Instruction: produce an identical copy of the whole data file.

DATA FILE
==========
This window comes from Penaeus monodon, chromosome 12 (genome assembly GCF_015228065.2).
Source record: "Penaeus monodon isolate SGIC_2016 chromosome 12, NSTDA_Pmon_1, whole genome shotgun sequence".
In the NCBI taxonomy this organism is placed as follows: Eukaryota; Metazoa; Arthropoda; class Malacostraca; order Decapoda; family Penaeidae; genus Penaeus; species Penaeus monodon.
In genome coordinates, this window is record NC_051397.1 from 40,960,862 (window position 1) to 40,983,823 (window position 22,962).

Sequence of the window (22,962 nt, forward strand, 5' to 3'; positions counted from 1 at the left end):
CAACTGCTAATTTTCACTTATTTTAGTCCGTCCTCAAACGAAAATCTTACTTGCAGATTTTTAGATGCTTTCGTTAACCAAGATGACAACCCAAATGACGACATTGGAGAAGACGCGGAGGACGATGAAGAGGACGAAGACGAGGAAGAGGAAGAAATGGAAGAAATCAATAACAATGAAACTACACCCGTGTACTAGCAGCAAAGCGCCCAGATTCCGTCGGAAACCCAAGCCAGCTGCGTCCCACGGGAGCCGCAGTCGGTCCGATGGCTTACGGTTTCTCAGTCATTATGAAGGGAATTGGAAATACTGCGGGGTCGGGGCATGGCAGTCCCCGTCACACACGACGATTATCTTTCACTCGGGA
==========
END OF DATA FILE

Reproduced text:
This window comes from Penaeus monodon, chromosome 12 (genome assembly GCF_015228065.2).
Source record: "Penaeus monodon isolate SGIC_2016 chromosome 12, NSTDA_Pmon_1, whole genome shotgun sequence".
In the NCBI taxonomy this organism is placed as follows: Eukaryota; Metazoa; Arthropoda; class Malacostraca; order Decapoda; family Penaeidae; genus Penaeus; species Penaeus monodon.
In genome coordinates, this window is record NC_051397.1 from 40,960,862 (window position 1) to 40,983,823 (window position 22,962).

Sequence of the window (22,962 nt, forward strand, 5' to 3'; positions counted from 1 at the left end):
CAACTGCTAATTTTCACTTATTTTAGTCCGTCCTCAAACGAAAATCTTACTTGCAGATTTTTAGATGCTTTCGTTAACCAAGATGACAACCCAAATGACGACATTGGAGAAGACGCGGAGGACGATGAAGAGGACGAAGACGAGGAAGAGGAAGAAATGGAAGAAATCAATAACAATGAAACTACACCCGTGTACTAGCAGCAAAGCGCCCAGATTCCGTCGGAAACCCAAGCCAGCTGCGTCCCACGGGAGCCGCAGTCGGTCCGATGGCTTACGGTTTCTCAGTCATTATGAAGGGAATTGGAAATACTGCGGGGTCGGGGCATGGCAGTCCCCGTCACACACGACGATTATCTTTCACTCGGGA